Tuesday, Oct. 3, 2006 | 7:44 a.m.
Fallout from the Unlawful Internet Gambling Enforcement Act of 2006 may land hard on two of Las Vegas' biggest gaming companies, Harrah's Entertainment and MGM Mirage. Each has tapped poker fans who love Internet play and then turn to Vegas for the real action.
When those gamblers try to log onto their PartyPoker.com account, they'll soon discover they can no longer place a bet. And that will chill tournament play on the Strip.
For nearly a decade, the campaign by conservative members of Congress to outlaw online gambling remained on the fringes in Washington.
But with Republican lawmakers nervous about the Nov. 7 elections and eager to find issues that will please conservative religious groups, Senate Majority Leader Bill Frist and other Republican leaders saw an opportunity to adopt the ban. They attached it to an unrelated port security bill, which was approved by Congress on Saturday.
Once a small, tight-knit group of hard-core sports bettors, Internet gamblers, attracted by celebrity players and incessant television coverage of poker tournaments, have grown into a largely mainstream group of amateur bettors. But in the eyes of the U.S, they have joined the ranks of people who transport illegal drugs or sell unregistered firearms .
Online operators had largely ignored the Justice Department's opinion that all forms of online gambling are illegal. It was a weak legal position, they said, that was unsupported by federal law and largely unenforceable because online betting operators are based outside of the United States.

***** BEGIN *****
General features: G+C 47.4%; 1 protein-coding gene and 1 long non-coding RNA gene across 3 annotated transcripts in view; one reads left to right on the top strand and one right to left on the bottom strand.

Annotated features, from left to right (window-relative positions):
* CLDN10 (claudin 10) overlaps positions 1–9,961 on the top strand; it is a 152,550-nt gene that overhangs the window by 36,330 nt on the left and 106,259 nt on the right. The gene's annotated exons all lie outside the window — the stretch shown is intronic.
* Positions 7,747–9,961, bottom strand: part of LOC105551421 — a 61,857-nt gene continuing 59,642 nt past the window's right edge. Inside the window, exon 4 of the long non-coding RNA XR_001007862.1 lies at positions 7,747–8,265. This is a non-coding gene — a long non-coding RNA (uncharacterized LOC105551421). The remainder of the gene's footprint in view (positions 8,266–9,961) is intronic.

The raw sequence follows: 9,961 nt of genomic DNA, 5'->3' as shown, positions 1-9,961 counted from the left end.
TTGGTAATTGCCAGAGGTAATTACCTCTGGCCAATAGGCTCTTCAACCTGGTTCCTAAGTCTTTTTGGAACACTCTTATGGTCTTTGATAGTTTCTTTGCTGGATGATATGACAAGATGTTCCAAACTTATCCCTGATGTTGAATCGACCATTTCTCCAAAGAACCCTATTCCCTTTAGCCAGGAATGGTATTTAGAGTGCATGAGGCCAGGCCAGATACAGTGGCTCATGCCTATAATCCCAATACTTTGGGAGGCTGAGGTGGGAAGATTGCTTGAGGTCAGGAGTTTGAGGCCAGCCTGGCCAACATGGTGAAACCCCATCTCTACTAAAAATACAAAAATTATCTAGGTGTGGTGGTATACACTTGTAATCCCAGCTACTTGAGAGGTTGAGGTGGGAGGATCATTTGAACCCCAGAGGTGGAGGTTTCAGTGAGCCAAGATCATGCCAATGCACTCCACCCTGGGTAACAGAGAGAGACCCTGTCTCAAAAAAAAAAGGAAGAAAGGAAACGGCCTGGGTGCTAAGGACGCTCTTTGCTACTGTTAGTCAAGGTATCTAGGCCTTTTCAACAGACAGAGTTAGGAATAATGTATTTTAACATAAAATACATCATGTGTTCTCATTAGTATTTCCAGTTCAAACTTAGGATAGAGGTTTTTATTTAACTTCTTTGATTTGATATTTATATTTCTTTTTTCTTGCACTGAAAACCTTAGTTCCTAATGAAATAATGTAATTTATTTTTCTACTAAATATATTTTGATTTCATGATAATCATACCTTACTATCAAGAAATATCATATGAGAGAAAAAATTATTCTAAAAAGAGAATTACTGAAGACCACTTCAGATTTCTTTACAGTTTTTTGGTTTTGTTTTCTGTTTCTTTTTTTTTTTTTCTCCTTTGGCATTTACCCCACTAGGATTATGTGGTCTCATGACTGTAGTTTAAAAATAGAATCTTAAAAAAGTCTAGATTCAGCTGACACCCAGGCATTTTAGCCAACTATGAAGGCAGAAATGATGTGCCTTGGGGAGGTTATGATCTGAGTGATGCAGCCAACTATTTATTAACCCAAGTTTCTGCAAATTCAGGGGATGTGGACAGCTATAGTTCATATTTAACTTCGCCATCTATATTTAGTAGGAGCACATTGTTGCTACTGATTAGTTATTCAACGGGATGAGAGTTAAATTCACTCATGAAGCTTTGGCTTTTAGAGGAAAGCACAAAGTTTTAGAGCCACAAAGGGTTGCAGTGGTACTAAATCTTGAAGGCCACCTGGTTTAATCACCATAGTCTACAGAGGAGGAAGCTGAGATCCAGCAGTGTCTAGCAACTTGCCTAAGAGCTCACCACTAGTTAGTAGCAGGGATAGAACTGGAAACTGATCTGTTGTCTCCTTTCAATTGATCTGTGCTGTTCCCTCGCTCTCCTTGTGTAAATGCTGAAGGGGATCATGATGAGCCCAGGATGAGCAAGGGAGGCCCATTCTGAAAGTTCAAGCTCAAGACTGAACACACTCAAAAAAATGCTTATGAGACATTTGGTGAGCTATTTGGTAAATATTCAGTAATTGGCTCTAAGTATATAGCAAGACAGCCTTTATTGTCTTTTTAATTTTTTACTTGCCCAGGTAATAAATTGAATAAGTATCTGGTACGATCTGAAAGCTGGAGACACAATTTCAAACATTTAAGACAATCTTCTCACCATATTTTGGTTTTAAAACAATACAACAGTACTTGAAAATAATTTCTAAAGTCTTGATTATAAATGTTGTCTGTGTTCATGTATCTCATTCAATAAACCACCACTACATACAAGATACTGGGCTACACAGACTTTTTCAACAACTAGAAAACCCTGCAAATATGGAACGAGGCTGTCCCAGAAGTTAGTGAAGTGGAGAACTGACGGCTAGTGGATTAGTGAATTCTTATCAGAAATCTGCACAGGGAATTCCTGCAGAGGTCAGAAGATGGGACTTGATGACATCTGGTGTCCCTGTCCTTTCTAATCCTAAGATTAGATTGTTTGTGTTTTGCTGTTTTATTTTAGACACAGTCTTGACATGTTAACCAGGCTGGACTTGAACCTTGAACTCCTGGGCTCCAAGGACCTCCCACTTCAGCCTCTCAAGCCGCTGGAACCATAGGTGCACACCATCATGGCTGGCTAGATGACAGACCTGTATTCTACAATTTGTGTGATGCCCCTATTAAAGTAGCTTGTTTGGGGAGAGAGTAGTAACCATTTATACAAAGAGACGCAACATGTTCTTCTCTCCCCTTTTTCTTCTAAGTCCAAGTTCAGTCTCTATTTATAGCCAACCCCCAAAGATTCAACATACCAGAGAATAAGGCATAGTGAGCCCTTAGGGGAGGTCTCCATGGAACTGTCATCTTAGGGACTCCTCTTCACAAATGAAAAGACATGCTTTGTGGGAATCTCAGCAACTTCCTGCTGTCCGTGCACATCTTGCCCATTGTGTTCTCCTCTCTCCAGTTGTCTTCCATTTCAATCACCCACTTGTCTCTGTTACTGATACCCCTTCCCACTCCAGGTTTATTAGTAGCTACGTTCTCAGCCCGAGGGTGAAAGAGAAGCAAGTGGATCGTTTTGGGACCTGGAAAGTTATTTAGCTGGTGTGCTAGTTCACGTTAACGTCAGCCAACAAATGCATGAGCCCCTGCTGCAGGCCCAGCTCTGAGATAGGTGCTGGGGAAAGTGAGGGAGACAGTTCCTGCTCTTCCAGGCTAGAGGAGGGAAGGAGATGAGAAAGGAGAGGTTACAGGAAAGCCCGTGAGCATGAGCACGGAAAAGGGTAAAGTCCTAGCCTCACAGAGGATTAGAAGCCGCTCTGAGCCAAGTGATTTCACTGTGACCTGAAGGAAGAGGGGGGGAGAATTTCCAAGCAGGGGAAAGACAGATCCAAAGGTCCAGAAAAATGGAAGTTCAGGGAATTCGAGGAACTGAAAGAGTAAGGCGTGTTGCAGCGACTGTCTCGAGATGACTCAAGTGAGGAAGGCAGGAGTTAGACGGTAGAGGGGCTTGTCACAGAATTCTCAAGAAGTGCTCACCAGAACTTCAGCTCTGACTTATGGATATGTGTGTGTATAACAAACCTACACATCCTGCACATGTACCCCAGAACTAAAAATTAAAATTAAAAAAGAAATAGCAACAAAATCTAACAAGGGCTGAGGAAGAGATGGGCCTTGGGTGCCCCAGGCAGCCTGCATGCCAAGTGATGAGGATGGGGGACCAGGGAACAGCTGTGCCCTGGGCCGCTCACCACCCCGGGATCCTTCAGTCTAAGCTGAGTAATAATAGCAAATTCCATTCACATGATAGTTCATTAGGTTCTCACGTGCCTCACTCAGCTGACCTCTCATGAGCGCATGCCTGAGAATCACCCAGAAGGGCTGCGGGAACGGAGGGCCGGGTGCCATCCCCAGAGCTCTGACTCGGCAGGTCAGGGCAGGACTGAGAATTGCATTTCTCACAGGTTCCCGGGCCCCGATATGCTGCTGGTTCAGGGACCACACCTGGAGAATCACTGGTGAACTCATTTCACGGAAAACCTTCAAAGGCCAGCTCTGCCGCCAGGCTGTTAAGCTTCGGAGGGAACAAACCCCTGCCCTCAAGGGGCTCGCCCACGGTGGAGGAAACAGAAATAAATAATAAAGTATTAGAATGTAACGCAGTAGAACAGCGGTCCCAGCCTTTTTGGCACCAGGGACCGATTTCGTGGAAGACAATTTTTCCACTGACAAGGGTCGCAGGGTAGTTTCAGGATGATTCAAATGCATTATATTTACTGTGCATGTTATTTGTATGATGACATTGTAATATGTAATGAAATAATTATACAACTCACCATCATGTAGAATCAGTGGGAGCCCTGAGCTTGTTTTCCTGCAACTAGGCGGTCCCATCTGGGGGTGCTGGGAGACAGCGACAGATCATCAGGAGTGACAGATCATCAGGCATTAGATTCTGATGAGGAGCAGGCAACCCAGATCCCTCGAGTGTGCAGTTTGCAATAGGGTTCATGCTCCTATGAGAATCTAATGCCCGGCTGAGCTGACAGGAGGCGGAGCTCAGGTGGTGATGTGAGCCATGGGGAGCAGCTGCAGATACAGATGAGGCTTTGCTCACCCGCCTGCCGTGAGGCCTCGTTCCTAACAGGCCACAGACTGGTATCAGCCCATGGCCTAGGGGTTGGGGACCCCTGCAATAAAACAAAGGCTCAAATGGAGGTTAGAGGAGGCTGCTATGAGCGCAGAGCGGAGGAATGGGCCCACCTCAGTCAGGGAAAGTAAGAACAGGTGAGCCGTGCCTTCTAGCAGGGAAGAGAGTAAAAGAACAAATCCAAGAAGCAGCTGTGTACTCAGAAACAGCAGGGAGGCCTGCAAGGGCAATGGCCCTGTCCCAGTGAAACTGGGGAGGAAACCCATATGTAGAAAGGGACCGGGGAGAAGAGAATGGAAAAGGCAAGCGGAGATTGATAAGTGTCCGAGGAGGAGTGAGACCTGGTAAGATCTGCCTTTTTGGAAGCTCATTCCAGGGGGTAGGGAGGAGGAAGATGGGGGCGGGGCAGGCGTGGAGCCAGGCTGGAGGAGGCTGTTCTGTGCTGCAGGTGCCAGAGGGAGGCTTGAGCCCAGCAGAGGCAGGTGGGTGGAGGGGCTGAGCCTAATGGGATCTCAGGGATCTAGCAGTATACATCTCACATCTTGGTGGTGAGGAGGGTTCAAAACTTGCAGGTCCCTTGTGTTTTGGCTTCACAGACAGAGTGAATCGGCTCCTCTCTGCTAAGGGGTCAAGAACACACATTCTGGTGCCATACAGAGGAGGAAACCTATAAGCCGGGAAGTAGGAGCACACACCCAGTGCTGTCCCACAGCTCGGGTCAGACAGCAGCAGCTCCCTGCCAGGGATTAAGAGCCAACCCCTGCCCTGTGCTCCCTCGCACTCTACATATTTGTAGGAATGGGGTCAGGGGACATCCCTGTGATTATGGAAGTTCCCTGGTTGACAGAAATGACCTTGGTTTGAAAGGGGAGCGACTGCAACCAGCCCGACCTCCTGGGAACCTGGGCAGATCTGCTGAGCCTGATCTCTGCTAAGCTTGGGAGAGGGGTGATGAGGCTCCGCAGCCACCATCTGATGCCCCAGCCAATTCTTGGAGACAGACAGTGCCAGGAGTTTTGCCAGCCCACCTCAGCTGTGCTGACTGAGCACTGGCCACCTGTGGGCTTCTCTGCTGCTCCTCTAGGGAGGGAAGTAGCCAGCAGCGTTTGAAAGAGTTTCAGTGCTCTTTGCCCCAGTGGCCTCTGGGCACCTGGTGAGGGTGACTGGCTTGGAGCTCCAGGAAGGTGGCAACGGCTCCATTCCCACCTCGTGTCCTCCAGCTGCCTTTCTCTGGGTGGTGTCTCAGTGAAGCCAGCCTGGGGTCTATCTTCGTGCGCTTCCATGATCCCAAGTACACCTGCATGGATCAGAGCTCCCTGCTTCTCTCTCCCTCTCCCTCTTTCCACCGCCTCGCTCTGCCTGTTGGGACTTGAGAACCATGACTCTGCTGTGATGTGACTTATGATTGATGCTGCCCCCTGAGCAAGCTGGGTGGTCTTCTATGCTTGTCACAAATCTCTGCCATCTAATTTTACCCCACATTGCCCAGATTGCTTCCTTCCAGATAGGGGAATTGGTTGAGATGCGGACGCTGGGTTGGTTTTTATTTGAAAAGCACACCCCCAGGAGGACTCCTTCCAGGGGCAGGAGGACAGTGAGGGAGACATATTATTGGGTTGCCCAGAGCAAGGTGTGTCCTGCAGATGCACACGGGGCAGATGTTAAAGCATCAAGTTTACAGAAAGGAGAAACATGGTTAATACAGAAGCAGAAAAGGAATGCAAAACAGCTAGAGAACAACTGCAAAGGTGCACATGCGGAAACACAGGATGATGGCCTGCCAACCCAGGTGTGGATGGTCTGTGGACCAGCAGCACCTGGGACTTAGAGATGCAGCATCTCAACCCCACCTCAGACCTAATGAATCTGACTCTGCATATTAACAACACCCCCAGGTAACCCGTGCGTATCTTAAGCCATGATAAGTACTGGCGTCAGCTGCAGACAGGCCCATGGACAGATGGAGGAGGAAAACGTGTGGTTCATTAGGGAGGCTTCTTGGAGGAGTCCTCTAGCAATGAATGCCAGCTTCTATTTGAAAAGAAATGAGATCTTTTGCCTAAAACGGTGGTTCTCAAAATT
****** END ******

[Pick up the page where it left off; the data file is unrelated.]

With the bill , a "gray area" of gambling just got a lot clearer by making it a felony to process Internet bets generated by Americans.
British operator Partygaming, which owns PartyPoker.com, said it would cease operations in the United States by blocking American bets. Other companies publicly traded in Europe, trying to salvage shares that have already tanked by more than 50 percent, could follow suit.
That means American players could soon be gambling on black market Web sites and reverting to a time when no-name sites operated in an online Wild West of sorts.
A more likely outcome will be an increasingly creative cat-and-mouse game between the remaining Internet gambling sites and regulators who now have the authority to shut down Web sites and go after third parties. Those include Internet service providers that link to gambling sites and a growing number of affiliate sites that make money from referring business to Internet casinos.
Nevada interests have been ineffective in fighting the legislation. State regulators don't want to run afoul of the feds. The state's most powerful legislator, Sen. Harry Reid, opposes Internet gambling on the basis that it can't be adequately regulated. Even Nevada casinos, which have reaped the benefits when online gamblers are teased to real poker rooms, weren't willing to go to the mat on a prohibition bill.
The American Gaming Association, which represents the largest land-based casinos, says the bill's passage won't mean much for its members, which aren't in the business of online gambling.
That may be true for most members that aren't profiting much on poker. They may rather fill those rooms with more profitable slot machines.
But that's probably not the case for the association's two biggest members, MGM Mirage and Harrah's Entertainment. Both companies host the world's largest poker tournaments and have lobbied for regulating and taxing Internet gambling.
As many as half of the entrants in Harrah's latest World Series of Poker qualified for their $10,000 buy in to the final event by playing satellite tournaments hosted by online gambling sites. Similarly, MGM Mirage hosts some events for the World Poker Tour, a global poker tourney that attracts big money from online bettors who qualified for the events online.
Both tournaments will likely now attract fewer entrants.
The ban will have further implications in Las Vegas, the de facto hub for online bettors and support industries such as magazines, Internet portals and other businesses that made money catering to the online poker and betting industry.
"It's like a death," said Jan Fisher, a poker writer, tournament announcer and partner in a company that produces a cruise ship tourney for online operator PartyPoker. "This didn't just stop people from playing online. This touched literally everyone I know. I'm afraid for the industry."